Child’s play politics in Congress
Two decades later, his only son is seeking the support of the Gandhis to claim his legitimate right.
The legacy of the father, more often than not, is a boon for the son. Sometimes, it is a burden. Going by the rebellious behaviour of Sachin Pilot, Jyotiraditya Scindia and Jitin Prasada, DNA is dictating direction. Their fathers, Rajesh Pilot, Madhavrao Scindia and Jitendra Prasada were credible Congress leaders and Gandhi loyalists. Scindia and Prasada had royal trappings. And the middle-class Pilot became a national neta. Though their party had generously rewarded them, they challenged the Gandhis. Now their parceners have followed paters’ footsteps. The first two left the Congress to join BJP. Pilot is hanging on for the time being.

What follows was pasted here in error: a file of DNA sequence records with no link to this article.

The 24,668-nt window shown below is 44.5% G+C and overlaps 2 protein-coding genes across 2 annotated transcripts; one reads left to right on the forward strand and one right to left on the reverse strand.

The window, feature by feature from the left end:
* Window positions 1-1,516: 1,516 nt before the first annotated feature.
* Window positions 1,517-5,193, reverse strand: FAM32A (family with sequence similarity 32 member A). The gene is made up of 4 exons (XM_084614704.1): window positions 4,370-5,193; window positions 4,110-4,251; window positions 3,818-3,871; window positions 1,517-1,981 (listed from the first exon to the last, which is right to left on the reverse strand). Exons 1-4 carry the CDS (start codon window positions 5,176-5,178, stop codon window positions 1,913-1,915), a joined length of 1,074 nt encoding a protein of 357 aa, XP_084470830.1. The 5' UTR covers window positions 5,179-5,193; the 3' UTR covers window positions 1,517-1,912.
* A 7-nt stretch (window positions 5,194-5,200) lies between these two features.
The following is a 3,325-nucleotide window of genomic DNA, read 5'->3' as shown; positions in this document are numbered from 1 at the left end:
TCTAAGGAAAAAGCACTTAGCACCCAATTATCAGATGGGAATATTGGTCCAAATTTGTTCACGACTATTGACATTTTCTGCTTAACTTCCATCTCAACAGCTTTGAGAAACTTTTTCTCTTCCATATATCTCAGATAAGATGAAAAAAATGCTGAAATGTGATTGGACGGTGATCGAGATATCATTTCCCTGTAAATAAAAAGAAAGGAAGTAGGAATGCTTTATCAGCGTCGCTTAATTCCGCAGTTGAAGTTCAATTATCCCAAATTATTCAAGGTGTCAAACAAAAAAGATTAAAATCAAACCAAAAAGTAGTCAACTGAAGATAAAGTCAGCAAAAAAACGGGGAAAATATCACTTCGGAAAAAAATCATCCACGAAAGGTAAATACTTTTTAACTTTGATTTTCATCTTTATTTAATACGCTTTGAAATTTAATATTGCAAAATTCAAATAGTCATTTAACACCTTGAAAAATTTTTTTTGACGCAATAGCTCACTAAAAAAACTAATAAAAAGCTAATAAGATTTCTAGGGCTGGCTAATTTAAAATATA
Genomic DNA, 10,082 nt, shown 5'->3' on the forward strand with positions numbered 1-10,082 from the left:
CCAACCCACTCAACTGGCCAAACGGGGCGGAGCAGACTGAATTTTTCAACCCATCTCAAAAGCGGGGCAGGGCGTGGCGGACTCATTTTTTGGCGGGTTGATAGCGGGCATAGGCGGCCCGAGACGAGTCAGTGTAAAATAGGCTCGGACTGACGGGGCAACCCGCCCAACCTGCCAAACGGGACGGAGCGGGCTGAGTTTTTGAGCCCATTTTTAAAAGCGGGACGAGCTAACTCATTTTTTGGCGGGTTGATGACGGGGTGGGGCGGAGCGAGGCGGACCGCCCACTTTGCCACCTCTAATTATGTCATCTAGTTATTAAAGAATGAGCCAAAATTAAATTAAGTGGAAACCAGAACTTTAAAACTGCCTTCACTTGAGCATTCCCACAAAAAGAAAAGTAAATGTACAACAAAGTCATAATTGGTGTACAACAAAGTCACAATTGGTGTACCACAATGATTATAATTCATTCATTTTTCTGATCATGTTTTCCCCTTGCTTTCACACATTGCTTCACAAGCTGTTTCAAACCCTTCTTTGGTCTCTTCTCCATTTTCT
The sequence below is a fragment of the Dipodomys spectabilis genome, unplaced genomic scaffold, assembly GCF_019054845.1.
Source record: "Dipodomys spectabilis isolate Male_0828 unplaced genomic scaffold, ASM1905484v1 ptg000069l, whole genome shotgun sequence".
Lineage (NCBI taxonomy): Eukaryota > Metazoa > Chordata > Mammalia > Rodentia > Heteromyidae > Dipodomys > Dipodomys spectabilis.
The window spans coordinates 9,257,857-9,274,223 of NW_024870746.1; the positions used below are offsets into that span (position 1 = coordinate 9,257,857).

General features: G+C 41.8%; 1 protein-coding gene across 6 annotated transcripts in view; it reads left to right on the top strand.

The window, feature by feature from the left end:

Sachin Pilot: Hair-raising Heir. Last week, the Rajasthan scion went on a hunger strike against Ashok Gehlot’s reluctance to investigate Vasundhara Raje. The Gandhi in the stage backdrop wasn’t Rahul or Sonia, but the Mahatma himself: the symbolic sage of every Congressman who parades his conscience. The Family had made him the country’s youngest MP, minister, youngest state president and youngest Deputy CM of Rajasthan. Though he was projected as the natural CM, Gehlot upstaged him. As state president, Sachin played a big part in its victory in 2018. He was the Gandhis’ personal choice to lead the Congress and perhaps their first choice as CM. But the old fox Gehlot, an experienced master of statecraft, outmanoeuvred Sachin. Since then, they have been at war. Sachin claims the Gandhis and party boss Mallikarjun Kharge have betrayed him. In July 2020, with support from 30 MLAs, he almost pulled down Gehlot’s government. Intermediaries from Delhi persuaded him to stay on and wait for his turn since age was on his side. The High Command kept him hanging until the organisational elections got over. When the September 2022 elections were announced, Gehlot refused to leave the CM’s chair for Congress presidency but would pave the way for Pilot later. Party rules mandate that the same person cannot be both president and chief minister. Pilot’s hopes to lead the 2023 state elections went kaput. The party is trying to convince him to hang on until the polls are over. But once bitten twice shy, the rebel dynasty is truculent. Will he ditch the Gandhis? He has definitely acquired the combative skills of his IAF fighter pilot father Rajeshwar Prasad Bidhuri aka Rajesh Pilot. Rajesh left the cockpit for politics to become a Congress Lok Sabha MP when he was just 35 years old. He evolved as a Gujjar helmsman and a national figure after winning six Lok Sabha elections. He was a prominent frontline Congress satrap and CWC member. As Minister of State for Internal Security in P V Narasimha Rao’s government, he even jailed notorious godman Chandraswamy, who was close to Rao. When Rao faced corruption charges and a proxy rebellion by Sonia, Rajesh was part of the group searching for an alternative. He hoped he would be chosen. Rao survived but lost the subsequent general election badly. Once he was forced out of the Congress presidency, Rajesh threw his hat in the ring. Rajesh revolted against Sitaram Kesri. He was shocked when Sonia chose Kesri. Unfortunately, Rajesh died in a car crash on June 11, 2000. Two decades later, his only son is seeking the support of the Gandhis to claim his legitimate right.